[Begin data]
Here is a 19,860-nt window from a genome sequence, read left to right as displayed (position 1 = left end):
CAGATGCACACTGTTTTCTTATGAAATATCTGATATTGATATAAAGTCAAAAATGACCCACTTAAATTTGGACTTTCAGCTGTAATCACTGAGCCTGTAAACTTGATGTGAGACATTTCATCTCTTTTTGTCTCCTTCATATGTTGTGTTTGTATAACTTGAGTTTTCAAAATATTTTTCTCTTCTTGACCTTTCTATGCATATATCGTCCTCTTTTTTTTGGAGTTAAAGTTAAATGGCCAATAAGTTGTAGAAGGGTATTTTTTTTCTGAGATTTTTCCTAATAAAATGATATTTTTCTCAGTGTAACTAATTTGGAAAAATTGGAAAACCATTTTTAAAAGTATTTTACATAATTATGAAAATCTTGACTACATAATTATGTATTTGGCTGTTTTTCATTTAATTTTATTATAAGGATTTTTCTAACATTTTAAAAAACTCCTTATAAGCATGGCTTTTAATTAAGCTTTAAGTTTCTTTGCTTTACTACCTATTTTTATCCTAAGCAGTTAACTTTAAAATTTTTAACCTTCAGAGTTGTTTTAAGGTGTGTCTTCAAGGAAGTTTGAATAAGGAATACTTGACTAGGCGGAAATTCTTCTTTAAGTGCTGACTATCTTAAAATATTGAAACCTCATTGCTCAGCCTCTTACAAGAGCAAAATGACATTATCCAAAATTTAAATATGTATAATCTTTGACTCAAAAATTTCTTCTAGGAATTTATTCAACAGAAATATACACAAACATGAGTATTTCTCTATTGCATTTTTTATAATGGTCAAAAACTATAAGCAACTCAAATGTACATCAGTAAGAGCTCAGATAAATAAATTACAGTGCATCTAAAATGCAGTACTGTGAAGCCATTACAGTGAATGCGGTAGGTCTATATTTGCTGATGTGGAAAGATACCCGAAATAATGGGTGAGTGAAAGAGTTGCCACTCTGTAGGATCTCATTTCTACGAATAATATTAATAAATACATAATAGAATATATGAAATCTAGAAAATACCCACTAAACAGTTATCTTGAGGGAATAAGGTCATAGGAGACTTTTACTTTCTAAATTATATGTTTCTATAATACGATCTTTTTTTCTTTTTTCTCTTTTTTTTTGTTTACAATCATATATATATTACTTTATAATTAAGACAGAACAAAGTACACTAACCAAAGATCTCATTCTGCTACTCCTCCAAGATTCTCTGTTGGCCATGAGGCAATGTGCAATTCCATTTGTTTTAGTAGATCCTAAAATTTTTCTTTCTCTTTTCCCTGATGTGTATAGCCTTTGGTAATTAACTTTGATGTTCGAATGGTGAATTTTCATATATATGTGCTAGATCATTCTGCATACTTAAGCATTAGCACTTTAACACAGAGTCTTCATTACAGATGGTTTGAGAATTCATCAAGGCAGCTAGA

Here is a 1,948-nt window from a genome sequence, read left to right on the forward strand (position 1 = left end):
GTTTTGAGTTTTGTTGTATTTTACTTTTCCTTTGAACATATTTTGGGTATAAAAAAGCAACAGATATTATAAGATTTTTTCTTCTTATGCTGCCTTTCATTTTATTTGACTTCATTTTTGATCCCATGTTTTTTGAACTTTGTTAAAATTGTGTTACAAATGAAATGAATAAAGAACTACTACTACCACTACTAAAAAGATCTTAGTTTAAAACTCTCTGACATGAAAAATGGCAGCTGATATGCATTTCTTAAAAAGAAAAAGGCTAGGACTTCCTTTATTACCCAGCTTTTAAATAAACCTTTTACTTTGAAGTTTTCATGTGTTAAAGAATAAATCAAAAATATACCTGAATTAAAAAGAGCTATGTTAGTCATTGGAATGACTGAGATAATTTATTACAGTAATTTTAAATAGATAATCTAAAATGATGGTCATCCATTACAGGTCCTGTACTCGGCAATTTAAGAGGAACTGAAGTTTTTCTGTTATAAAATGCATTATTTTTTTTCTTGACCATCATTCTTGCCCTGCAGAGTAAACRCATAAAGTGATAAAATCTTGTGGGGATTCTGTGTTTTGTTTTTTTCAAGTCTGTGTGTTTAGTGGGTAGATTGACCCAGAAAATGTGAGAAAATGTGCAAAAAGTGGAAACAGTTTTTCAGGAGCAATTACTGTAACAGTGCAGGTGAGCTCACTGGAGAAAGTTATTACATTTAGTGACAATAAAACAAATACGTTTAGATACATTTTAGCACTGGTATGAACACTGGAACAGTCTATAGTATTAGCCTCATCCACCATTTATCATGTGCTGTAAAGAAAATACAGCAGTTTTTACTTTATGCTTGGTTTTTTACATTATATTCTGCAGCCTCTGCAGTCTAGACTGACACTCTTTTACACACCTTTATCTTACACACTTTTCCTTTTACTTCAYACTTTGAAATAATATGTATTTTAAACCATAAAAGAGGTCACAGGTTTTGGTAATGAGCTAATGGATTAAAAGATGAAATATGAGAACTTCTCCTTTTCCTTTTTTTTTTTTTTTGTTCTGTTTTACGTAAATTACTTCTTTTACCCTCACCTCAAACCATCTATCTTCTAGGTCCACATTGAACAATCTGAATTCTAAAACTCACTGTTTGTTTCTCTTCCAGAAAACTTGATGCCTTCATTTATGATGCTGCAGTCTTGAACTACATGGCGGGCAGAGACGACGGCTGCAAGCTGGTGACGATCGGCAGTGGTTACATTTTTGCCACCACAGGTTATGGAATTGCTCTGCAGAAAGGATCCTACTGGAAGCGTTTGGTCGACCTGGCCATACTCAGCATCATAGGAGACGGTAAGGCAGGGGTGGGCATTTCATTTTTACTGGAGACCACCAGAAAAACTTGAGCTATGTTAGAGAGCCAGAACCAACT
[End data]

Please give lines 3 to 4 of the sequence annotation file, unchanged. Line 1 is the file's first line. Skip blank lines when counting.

Here is a 1,948-nt window from a genome sequence, read left to right on the forward strand (position 1 = left end):
GTTTTGAGTTTTGTTGTATTTTACTTTTCCTTTGAACATATTTTGGGTATAAAAAAGCAACAGATATTATAAGATTTTTTCTTCTTATGCTGCCTTTCATTTTATTTGACTTCATTTTTGATCCCATGTTTTTTGAACTTTGTTAAAATTGTGTTACAAATGAAATGAATAAAGAACTACTACTACCACTACTAAAAAGATCTTAGTTTAAAACTCTCTGACATGAAAAATGGCAGCTGATATGCATTTCTTAAAAAGAAAAAGGCTAGGACTTCCTTTATTACCCAGCTTTTAAATAAACCTTTTACTTTGAAGTTTTCATGTGTTAAAGAATAAATCAAAAATATACCTGAATTAAAAAGAGCTATGTTAGTCATTGGAATGACTGAGATAATTTATTACAGTAATTTTAAATAGATAATCTAAAATGATGGTCATCCATTACAGGTCCTGTACTCGGCAATTTAAGAGGAACTGAAGTTTTTCTGTTATAAAATGCATTATTTTTTTTCTTGACCATCATTCTTGCCCTGCAGAGTAAACRCATAAAGTGATAAAATCTTGTGGGGATTCTGTGTTTTGTTTTTTTCAAGTCTGTGTGTTTAGTGGGTAGATTGACCCAGAAAATGTGAGAAAATGTGCAAAAAGTGGAAACAGTTTTTCAGGAGCAATTACTGTAACAGTGCAGGTGAGCTCACTGGAGAAAGTTATTACATTTAGTGACAATAAAACAAATACGTTTAGATACATTTTAGCACTGGTATGAACACTGGAACAGTCTATAGTATTAGCCTCATCCACCATTTATCATGTGCTGTAAAGAAAATACAGCAGTTTTTACTTTATGCTTGGTTTTTTACATTATATTCTGCAGCCTCTGCAGTCTAGACTGACACTCTTTTACACACCTTTATCTTACACACTTTTCCTTTTACTTCAYACTTTGAAATAATATGTATTTTAAACCATAAAAGAGGTCACAGGTTTTGGTAATGAGCTAATGGATTAAAAGATGAAATATGAGAACTTCTCCTTTTCCTTTTTTTTTTTTTTTGTTCTGTTTTACGTAAATTACTTCTTTTACCCTCACCTCAAACCATCTATCTTCTAGGTCCACATTGAACAATCTGAATTCTAAAACTCACTGTTTGTTTCTCTTCCAGAAAACTTGATGCCTTCATTTATGATGCTGCAGTCTTGAACTACATGGCGGGCAGAGACGACGGCTGCAAGCTGGTGACGATCGGCAGTGGTTACATTTTTGCCACCACAGGTTATGGAATTGCTCTGCAGAAAGGATCCTACTGGAAGCGTTTGGTCGACCTGGCCATACTCAGCATCATAGGAGACGGTAAGGCAGGGGTGGGCATTTCATTTTTACTGGAGACCACCAGAAAAACTTGAGCTATGTTAGAGAGCCAGAACCAACT